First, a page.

el

and

Ref.

TABLE4

MOLAR

EXTINOTION

COEFFICIENTS

OF HCrO;,

e, ,are independent

of temperature in the range

eca -- €a25 -k(t-25)

cr,~:,

15-45'.

,

Wavelength (mp)

AND ~r0f and Ic are related

e5:

by

260

270

280

350

355

360

365

373

380

390

404

 

1

1

2

4

4

5

3

2

a Present work.

For the potassium chromateperchloric acid mixtures we let rn' be the molarity

of CrV1existing as HCrO,

and Cr20;-;

rn = [CrO:-]

+m'

(11)

I9 Davies, W. G., and Prue, J. E., T~ans.Faraday Soc., 1955, 51, 1045. 20 Vandenbelt, J. M., Forsyth, J., and Garnet, A., Ind. Emgng Chem. analyt. Edn, 1945,

17, 235.

2196

H. G. LINGE AND A. L. JONES

The effective molar extinction coefficient, e, for these two ions is given by equation (lo), in which the fraction a is now:

a = 1-[HCrOJ/mt

(12)

Solution of equations (9), (lo), and (11) yields:

[Grot-] = (D-me)(€, -€)-I

m' = (me,-D)(e,-e)-1

(13)

(14)

In terms of the above symbols, the ionic strength reduces to

(15)

Similar to the method of Howard et a1.,2 the expression for the acidity constant (1) is rewritten as

(16)

where, using equation (7) also,

(17)

and contains most of the experimental error, while

Y = (1-a)-1[D-m{el+(O~5e,-el)a)]exp{-6 .909AI*(l+I*)-l)

I = 3m+O -5m'(a-2) +[H+]

Y = K,{H+)-1X

Fig. 3.-Plot of Y against X for the results at 35'. Numbers are wavelengths in mp. See Table 5 for details of experiments 1, 2, and 3.

A computer was used to evaluate values of Y and X at every wavelength by successive approximation of both a and m'. First, with a put equal to zero, equation (14) provided a value of rn' which then was used to solve equations (12), (6), and (7) for a by successive approximation of the ionic strength through equation (15). This value of a was then used to obtain a next value of m' from equation (14), the cycles being repeated until both rn' and a were convergent to 0.2%. Data were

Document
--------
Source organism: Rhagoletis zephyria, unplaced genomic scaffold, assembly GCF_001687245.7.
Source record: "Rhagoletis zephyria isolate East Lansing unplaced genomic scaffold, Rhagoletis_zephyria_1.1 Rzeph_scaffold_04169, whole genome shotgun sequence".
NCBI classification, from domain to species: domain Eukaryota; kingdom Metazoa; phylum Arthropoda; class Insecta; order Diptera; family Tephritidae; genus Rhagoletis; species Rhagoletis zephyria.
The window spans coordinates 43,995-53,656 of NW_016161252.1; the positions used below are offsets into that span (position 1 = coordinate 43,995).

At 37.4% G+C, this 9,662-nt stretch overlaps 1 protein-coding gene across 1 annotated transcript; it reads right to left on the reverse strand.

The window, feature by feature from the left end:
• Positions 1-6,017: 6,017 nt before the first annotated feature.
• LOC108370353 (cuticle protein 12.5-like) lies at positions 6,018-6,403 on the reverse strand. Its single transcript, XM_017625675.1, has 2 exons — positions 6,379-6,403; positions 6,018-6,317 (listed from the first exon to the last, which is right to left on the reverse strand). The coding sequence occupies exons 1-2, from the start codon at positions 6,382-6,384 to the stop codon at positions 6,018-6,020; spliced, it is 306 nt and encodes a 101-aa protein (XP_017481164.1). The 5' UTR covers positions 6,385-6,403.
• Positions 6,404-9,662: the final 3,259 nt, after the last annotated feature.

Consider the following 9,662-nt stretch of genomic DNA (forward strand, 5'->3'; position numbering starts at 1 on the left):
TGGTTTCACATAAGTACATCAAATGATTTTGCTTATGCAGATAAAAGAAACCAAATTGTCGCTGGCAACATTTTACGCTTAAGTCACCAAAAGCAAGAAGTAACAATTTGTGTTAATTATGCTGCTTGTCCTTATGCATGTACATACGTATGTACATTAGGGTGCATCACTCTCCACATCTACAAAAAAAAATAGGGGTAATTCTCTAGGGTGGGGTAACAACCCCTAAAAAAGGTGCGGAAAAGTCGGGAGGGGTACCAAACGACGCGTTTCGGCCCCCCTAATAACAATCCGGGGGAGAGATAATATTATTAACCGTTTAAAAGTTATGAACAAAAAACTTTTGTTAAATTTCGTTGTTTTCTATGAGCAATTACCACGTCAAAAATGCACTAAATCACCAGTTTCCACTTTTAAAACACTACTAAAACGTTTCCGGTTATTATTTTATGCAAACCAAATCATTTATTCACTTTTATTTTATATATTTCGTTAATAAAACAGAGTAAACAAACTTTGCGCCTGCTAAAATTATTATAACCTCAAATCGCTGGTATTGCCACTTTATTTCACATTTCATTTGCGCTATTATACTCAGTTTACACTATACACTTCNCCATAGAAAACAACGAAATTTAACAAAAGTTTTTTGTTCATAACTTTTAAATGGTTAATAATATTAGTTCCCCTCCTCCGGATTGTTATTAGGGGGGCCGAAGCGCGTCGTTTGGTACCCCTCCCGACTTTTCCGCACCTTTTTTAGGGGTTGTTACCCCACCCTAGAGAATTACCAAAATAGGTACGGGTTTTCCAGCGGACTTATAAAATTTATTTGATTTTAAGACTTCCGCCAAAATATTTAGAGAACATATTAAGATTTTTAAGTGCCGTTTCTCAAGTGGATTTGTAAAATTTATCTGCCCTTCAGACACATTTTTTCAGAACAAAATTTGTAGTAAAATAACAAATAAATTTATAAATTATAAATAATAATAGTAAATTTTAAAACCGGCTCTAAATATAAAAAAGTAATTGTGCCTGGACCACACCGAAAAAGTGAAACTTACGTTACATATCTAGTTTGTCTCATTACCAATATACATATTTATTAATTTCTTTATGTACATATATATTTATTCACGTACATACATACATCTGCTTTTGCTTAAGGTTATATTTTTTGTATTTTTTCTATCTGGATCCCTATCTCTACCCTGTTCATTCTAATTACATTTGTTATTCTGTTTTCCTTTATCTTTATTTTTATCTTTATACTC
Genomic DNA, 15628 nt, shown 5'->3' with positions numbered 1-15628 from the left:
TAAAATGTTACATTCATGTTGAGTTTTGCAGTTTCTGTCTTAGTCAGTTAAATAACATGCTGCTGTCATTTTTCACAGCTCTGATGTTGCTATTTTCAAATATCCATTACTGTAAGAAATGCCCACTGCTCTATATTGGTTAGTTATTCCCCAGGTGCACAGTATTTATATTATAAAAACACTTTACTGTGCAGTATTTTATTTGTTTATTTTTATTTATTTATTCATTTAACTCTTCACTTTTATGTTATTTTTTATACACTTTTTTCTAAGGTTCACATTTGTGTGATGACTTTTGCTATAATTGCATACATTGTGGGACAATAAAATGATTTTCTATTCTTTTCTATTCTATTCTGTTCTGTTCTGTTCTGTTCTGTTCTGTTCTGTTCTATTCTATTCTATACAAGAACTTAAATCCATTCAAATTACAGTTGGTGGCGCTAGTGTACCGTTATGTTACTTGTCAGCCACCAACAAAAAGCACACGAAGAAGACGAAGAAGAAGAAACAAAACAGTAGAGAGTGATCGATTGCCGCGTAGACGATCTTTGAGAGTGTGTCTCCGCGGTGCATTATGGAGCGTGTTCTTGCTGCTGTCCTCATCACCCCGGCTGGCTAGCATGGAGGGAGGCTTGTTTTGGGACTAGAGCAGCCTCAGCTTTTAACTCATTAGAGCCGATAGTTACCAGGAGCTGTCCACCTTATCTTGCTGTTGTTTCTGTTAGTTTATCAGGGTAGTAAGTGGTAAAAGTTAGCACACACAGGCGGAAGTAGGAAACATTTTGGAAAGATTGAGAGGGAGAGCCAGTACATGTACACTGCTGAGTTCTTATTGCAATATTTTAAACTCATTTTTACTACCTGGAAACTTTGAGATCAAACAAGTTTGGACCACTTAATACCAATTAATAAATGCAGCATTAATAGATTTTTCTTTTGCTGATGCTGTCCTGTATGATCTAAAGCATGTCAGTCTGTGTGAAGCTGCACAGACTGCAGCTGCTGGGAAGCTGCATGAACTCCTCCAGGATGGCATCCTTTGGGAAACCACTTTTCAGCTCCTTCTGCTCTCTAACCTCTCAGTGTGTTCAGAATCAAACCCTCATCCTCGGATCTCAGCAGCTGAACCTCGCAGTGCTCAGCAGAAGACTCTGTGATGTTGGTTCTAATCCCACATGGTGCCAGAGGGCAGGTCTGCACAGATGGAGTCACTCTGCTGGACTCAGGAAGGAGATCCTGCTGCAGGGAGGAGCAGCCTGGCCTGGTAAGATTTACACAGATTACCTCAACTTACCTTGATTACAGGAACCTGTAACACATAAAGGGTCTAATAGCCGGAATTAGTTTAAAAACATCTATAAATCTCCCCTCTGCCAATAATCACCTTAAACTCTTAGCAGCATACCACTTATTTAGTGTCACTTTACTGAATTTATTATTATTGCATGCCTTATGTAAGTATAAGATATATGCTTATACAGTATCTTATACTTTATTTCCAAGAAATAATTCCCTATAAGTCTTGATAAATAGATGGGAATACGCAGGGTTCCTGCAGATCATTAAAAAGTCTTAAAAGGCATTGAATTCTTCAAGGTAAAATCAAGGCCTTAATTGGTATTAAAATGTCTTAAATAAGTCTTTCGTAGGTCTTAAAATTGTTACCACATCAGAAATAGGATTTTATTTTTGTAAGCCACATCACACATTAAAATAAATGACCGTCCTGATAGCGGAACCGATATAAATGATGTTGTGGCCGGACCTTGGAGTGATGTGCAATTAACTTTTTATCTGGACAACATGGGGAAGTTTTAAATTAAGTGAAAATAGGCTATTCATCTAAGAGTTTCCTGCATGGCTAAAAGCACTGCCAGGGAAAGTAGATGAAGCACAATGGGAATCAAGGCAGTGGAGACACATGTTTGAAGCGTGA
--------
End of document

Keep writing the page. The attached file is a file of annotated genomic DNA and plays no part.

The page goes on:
recorded at

of HCrO;, CrOf-, and Cr,Ot- are such that the clustering of experimental points in the plots of Y against X is a minimum. Figure 3 shows these plots for the results

at 35". The values of K, derived from the slopes and the measured pH of the

11 wavelengths in the interval 260-404 mp, where the relative absorbances

THE EQUILIBRIUM HCrOa + ~r0:- +H+

2197

corresponding solutions are listed in Table 5. The good linearity of these plots obtained from data covering a fair region of the visible spectrum of respectively HCrO,, CrOi-, and Cr,Oi-, confirms the absence from our solutions of significant amounts of entities not considered in the present analysis.

THE

ACIDITY

Experiment

PH

Slopea

~o'K,~

CONSTANT

K,

DATA

TABLE5

AT

35'

FROM

THE

SHOWN IN

FIGURE

3

SPECTROPHOTOMETRIO

1

2

3

6.04

6.29

6.73

0.32,

0.55,

1.6,

2.Q1

2.8,

3.0,

a Slope of the plots of Y against X shown in Figure 3. Calculated from the slope by equation (16).

SUMMARY

OR

OBTAINED

TABLE6

VALUES

OF K,

IN

THE

RANGE

15-45'

The K, values are the calculated mean from all spectrophotometric results at each temperature

Temperature

15'

25"

35O

45O

No. of experimentsa

3

9

3

7

10'~~

3.3,*0.1

3.l6j=0.0,

2.9,f

0.1

2.5,f

0.1

a Number of experiments on independent solutions containing the same total amount of CrV1but having different values for [C~O;-]/(total [CrV1]).

The mean values of K, at 15-45', obtained by the spectrophotometric method are summarized in Table 6, the agreement with values obtained by the potentiometric method being within the limits expected for an uncertainty of 10.02 units in pH measurement.

-6.45 -

-

-6'50

0

Fig. 4.-Variation

-6.45 - - - 6 ' 5 0 0 Fig. 4.-Variation of logK, with T-I. 0

of logK, with T-I.

0 Potentiometrio, present work; [7 spectrophotometric, present work; ref. 3; A ref. 2; ref. 1.

The plot of logK, against T-l, which also shows the good agreement with literature values of K, at 25",is shown in Figure 4. From this we derive the variation

2198

H. G. LINGE AND A. L. JONES

with temperature of the heat of the reaction, AH:,

reaction, AS!,

as:

and the change in entropy of

giving also AC,, the change of heat capacity of the system: P

AC, = 3,f

lo

cal mole-1

this latter value being independent of temperature within the accuracy of the present data. The only other values of these quantities that appear in the literature are those of Hepler6 who obtained AH:,, = -0.7&0.4 kcal mole-I from calorimetric measurements and calculated AS:,, = -32.1 e.u. using the value for K, at 25' obtained by Neuss and Riemann.l Values of ACp for this system do not appear in the literature, but our result is similar to values tabulated6 for a variety of acid equilibria in water.

The authors thank Broken Hill Proprietary Company Ltd for the award to one of us (H.G.L.) of a postgraduate research scholarship.